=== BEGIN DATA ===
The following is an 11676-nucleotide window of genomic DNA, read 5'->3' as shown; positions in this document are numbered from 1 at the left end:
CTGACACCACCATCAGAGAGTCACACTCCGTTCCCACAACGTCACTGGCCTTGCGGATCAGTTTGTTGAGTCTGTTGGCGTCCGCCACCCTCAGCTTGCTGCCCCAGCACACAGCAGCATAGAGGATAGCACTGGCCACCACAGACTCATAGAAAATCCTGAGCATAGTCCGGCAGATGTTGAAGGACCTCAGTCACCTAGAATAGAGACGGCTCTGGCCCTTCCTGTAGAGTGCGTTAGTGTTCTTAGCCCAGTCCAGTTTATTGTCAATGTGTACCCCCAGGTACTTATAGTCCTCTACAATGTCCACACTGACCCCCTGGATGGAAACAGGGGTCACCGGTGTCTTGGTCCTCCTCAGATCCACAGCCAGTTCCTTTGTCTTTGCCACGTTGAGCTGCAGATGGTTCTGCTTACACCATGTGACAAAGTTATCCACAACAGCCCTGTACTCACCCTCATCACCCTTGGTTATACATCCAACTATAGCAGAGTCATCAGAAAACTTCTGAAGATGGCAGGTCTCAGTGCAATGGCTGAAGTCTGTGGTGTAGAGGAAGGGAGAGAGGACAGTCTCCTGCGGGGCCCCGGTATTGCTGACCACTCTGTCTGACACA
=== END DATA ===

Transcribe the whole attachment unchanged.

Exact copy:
The following is an 11676-nucleotide window of genomic DNA, read 5'->3' as shown; positions in this document are numbered from 1 at the left end:
CTGACACCACCATCAGAGAGTCACACTCCGTTCCCACAACGTCACTGGCCTTGCGGATCAGTTTGTTGAGTCTGTTGGCGTCCGCCACCCTCAGCTTGCTGCCCCAGCACACAGCAGCATAGAGGATAGCACTGGCCACCACAGACTCATAGAAAATCCTGAGCATAGTCCGGCAGATGTTGAAGGACCTCAGTCACCTAGAATAGAGACGGCTCTGGCCCTTCCTGTAGAGTGCGTTAGTGTTCTTAGCCCAGTCCAGTTTATTGTCAATGTGTACCCCCAGGTACTTATAGTCCTCTACAATGTCCACACTGACCCCCTGGATGGAAACAGGGGTCACCGGTGTCTTGGTCCTCCTCAGATCCACAGCCAGTTCCTTTGTCTTTGCCACGTTGAGCTGCAGATGGTTCTGCTTACACCATGTGACAAAGTTATCCACAACAGCCCTGTACTCACCCTCATCACCCTTGGTTATACATCCAACTATAGCAGAGTCATCAGAAAACTTCTGAAGATGGCAGGTCTCAGTGCAATGGCTGAAGTCTGTGGTGTAGAGGAAGGGAGAGAGGACAGTCTCCTGCGGGGCCCCGGTATTGCTGACCACTCTGTCTGACACA